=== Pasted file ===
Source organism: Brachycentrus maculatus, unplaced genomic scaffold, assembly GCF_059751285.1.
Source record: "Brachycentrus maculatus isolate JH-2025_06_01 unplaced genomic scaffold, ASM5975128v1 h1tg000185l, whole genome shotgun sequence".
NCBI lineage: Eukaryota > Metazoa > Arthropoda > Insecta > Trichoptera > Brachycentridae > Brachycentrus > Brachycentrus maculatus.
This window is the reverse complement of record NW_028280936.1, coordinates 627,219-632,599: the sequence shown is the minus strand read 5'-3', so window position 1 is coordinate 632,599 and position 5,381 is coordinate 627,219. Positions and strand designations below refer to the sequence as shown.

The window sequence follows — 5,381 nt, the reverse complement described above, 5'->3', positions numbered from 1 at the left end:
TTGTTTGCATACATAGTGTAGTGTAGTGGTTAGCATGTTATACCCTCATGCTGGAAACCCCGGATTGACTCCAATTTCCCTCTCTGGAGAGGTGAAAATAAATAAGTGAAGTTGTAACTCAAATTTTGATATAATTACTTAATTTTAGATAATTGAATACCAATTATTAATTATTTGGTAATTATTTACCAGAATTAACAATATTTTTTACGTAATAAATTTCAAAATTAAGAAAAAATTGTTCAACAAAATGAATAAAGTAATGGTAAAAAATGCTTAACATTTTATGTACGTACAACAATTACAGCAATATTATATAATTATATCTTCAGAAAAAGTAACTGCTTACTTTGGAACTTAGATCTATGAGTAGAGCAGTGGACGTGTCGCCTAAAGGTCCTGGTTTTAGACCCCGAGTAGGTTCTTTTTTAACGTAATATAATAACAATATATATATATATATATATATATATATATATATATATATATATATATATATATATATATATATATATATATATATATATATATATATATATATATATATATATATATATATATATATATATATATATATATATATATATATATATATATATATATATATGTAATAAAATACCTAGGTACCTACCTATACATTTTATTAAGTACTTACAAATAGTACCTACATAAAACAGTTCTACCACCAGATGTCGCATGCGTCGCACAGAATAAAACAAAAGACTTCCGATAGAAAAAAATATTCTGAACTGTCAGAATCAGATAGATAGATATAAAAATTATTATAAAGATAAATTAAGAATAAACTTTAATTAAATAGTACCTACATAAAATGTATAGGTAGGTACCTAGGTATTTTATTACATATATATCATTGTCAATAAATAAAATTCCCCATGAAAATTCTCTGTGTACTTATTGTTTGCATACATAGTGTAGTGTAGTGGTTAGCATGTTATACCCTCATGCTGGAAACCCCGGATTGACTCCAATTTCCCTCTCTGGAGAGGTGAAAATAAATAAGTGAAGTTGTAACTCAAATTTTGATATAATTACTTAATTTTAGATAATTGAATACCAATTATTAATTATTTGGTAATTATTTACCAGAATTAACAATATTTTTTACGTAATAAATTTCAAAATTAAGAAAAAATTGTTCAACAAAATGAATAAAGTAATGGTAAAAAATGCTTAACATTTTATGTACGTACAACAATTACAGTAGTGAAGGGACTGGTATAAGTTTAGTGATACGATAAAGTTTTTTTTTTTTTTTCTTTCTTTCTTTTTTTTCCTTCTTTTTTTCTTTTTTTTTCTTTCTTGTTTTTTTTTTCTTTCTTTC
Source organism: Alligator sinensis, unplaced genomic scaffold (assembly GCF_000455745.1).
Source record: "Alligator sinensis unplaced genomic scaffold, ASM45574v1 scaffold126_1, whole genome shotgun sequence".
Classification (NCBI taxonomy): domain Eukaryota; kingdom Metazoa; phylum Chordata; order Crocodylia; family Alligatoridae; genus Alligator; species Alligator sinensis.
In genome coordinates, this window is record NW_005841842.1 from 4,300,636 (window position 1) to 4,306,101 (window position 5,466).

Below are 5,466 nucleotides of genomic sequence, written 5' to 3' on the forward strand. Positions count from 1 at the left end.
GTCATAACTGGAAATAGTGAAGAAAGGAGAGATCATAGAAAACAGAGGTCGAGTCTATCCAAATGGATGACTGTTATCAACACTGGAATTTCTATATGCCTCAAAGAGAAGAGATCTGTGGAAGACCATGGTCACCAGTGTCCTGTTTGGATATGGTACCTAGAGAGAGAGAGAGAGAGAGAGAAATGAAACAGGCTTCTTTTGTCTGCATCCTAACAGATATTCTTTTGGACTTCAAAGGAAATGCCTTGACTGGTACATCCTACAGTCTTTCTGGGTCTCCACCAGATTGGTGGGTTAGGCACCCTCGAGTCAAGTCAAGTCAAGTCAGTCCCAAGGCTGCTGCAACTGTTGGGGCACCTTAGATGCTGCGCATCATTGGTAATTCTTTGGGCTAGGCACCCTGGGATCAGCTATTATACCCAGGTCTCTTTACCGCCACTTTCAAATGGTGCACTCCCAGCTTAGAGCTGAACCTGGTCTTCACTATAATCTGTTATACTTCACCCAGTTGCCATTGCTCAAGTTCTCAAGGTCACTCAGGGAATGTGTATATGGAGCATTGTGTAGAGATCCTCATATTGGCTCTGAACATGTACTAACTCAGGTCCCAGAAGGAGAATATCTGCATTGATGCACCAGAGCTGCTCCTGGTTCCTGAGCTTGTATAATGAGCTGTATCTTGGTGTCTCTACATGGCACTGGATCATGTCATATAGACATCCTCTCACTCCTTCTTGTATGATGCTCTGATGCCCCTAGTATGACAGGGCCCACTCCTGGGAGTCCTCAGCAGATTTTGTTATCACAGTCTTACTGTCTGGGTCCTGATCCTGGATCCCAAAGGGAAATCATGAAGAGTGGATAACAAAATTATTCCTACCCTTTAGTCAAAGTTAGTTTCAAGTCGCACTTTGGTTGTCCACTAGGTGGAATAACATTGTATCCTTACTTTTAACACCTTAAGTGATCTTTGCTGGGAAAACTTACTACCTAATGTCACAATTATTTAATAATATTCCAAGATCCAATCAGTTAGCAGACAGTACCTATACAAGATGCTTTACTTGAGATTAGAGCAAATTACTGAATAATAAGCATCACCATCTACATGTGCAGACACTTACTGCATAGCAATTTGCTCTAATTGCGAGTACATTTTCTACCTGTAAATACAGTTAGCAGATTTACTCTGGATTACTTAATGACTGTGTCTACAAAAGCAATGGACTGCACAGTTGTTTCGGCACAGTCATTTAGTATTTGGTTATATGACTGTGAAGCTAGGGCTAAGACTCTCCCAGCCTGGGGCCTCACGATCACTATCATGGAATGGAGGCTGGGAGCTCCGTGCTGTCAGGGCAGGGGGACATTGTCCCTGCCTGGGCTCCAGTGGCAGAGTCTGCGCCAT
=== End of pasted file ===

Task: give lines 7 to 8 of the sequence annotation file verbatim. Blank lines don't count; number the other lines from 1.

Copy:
Source organism: Alligator sinensis, unplaced genomic scaffold (assembly GCF_000455745.1).
Source record: "Alligator sinensis unplaced genomic scaffold, ASM45574v1 scaffold126_1, whole genome shotgun sequence".